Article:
I need my script to be executed a minute after each reboot. When I apply
@reboot in my crontab it is too early for my script - I want the script to be executed after all other tasks that are routinely run on reboot. How might I run the script sometime after reboot?
Is the script only ever intended to run one minute after boot up, or can it be used at other times, too? In the former case, you can add
sleep 60 to the beginning of your script, or in the latter case, add it to the crontab file:
@reboot sleep 60 && my_script.sh
As has been pointed out by sr_, though, perhaps you are tackling this in the wrong way, and a proper init.d or rc.d script would be a more robust solution.
If you need to execute something after reboot when network will become available, for example, you can write systemd unit that will be executed at required time (of course this will work only on systems with systemd).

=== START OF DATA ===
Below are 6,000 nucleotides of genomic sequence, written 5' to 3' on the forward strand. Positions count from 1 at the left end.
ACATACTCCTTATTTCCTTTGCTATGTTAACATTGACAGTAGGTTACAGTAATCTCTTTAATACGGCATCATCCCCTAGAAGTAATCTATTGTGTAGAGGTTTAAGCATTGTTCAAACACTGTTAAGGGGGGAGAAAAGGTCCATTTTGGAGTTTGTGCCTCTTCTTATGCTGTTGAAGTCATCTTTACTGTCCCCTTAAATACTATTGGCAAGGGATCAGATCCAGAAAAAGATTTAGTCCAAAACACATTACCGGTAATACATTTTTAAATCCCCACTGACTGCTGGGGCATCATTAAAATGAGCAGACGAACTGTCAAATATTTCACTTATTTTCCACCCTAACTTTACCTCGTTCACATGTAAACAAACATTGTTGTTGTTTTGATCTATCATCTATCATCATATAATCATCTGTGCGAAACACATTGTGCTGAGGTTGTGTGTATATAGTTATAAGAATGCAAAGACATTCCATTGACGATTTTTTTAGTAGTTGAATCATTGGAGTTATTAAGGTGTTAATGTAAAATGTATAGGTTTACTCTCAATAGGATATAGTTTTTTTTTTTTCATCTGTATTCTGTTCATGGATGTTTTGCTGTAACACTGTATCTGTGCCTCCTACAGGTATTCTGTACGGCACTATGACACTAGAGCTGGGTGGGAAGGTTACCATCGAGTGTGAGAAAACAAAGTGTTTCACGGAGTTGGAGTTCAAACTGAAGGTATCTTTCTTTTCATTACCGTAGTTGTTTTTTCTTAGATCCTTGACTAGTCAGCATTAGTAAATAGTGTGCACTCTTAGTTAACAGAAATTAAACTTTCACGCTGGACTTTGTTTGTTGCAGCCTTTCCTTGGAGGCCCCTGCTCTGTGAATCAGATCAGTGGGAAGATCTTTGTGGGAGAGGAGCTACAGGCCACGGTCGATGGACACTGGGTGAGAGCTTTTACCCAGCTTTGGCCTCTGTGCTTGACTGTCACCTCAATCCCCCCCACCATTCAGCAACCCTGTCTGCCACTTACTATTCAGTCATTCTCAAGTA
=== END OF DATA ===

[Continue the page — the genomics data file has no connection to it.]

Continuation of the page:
To do so create file
/etc/systemd/system/my_script.service with following contents:
[Unit] Description=My script that requires network After=network.target [Service] Type=oneshot ExecStart=/full/path/to/my_script.sh [Install] WantedBy=multi-user.target
sudo systemctl daemon-reload sudo systemctl enable my_script
I would use
at. As in:
@reboot echo /root/bin/do_the_stuff | at now + 2 minutes # at assigns it an execution time truncated to whole minutes, # so this means it will execute in 1--2 minutes.
... with the added mentioned caveat that if what you really want is to run it after all other things, you should check how to do that in the init that your OS is using.